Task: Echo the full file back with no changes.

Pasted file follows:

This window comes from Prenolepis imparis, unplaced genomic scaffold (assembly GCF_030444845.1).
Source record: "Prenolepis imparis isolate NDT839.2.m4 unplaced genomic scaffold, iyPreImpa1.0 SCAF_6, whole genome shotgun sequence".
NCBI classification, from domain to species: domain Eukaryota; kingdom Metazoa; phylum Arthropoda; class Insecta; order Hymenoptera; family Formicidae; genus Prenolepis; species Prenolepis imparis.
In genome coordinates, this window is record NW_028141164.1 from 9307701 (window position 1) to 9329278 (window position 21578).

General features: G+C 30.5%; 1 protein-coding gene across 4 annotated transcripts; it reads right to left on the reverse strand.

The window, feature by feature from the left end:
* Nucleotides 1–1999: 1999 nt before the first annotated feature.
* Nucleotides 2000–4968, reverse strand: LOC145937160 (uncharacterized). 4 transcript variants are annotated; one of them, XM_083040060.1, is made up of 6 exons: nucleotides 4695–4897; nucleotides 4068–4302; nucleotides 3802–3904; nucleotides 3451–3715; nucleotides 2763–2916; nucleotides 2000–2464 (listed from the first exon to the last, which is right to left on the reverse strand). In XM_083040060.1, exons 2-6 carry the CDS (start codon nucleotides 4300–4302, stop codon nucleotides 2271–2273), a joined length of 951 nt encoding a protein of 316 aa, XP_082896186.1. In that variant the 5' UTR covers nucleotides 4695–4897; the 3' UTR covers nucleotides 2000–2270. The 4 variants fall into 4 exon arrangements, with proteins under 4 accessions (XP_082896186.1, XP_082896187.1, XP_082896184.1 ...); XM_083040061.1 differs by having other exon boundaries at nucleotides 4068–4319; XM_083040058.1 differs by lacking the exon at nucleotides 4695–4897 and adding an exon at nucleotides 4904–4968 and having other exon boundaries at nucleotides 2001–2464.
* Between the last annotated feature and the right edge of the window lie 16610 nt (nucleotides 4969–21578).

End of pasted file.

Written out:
This window comes from Prenolepis imparis, unplaced genomic scaffold (assembly GCF_030444845.1).
Source record: "Prenolepis imparis isolate NDT839.2.m4 unplaced genomic scaffold, iyPreImpa1.0 SCAF_6, whole genome shotgun sequence".
NCBI classification, from domain to species: domain Eukaryota; kingdom Metazoa; phylum Arthropoda; class Insecta; order Hymenoptera; family Formicidae; genus Prenolepis; species Prenolepis imparis.
In genome coordinates, this window is record NW_028141164.1 from 9307701 (window position 1) to 9329278 (window position 21578).

General features: G+C 30.5%; 1 protein-coding gene across 4 annotated transcripts; it reads right to left on the reverse strand.

The window, feature by feature from the left end:
* Nucleotides 1–1999: 1999 nt before the first annotated feature.
* Nucleotides 2000–4968, reverse strand: LOC145937160 (uncharacterized). 4 transcript variants are annotated; one of them, XM_083040060.1, is made up of 6 exons: nucleotides 4695–4897; nucleotides 4068–4302; nucleotides 3802–3904; nucleotides 3451–3715; nucleotides 2763–2916; nucleotides 2000–2464 (listed from the first exon to the last, which is right to left on the reverse strand). In XM_083040060.1, exons 2-6 carry the CDS (start codon nucleotides 4300–4302, stop codon nucleotides 2271–2273), a joined length of 951 nt encoding a protein of 316 aa, XP_082896186.1. In that variant the 5' UTR covers nucleotides 4695–4897; the 3' UTR covers nucleotides 2000–2270. The 4 variants fall into 4 exon arrangements, with proteins under 4 accessions (XP_082896186.1, XP_082896187.1, XP_082896184.1 ...); XM_083040061.1 differs by having other exon boundaries at nucleotides 4068–4319; XM_083040058.1 differs by lacking the exon at nucleotides 4695–4897 and adding an exon at nucleotides 4904–4968 and having other exon boundaries at nucleotides 2001–2464.
* Between the last annotated feature and the right edge of the window lie 16610 nt (nucleotides 4969–21578).